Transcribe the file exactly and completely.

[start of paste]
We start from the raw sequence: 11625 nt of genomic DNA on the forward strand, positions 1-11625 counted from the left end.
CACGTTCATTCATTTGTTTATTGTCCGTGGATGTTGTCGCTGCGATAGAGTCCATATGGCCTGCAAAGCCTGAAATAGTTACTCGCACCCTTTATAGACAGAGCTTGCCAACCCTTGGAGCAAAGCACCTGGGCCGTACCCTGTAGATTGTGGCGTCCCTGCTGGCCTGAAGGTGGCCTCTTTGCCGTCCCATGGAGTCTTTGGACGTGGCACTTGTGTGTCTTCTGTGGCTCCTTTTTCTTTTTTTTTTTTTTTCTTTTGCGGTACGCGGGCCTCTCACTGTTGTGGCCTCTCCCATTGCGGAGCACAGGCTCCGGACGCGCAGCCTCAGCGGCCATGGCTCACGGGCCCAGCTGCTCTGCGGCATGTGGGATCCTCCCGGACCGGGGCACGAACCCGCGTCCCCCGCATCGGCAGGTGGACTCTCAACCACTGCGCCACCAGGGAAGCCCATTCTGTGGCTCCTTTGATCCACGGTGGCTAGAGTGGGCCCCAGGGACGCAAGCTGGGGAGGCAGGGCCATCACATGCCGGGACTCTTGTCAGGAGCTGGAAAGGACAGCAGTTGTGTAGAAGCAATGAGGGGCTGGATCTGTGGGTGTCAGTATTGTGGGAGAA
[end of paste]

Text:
We start from the raw sequence: 11625 nt of genomic DNA on the forward strand, positions 1-11625 counted from the left end.
CACGTTCATTCATTTGTTTATTGTCCGTGGATGTTGTCGCTGCGATAGAGTCCATATGGCCTGCAAAGCCTGAAATAGTTACTCGCACCCTTTATAGACAGAGCTTGCCAACCCTTGGAGCAAAGCACCTGGGCCGTACCCTGTAGATTGTGGCGTCCCTGCTGGCCTGAAGGTGGCCTCTTTGCCGTCCCATGGAGTCTTTGGACGTGGCACTTGTGTGTCTTCTGTGGCTCCTTTTTCTTTTTTTTTTTTTTTCTTTTGCGGTACGCGGGCCTCTCACTGTTGTGGCCTCTCCCATTGCGGAGCACAGGCTCCGGACGCGCAGCCTCAGCGGCCATGGCTCACGGGCCCAGCTGCTCTGCGGCATGTGGGATCCTCCCGGACCGGGGCACGAACCCGCGTCCCCCGCATCGGCAGGTGGACTCTCAACCACTGCGCCACCAGGGAAGCCCATTCTGTGGCTCCTTTGATCCACGGTGGCTAGAGTGGGCCCCAGGGACGCAAGCTGGGGAGGCAGGGCCATCACATGCCGGGACTCTTGTCAGGAGCTGGAAAGGACAGCAGTTGTGTAGAAGCAATGAGGGGCTGGATCTGTGGGTGTCAGTATTGTGGGAGAA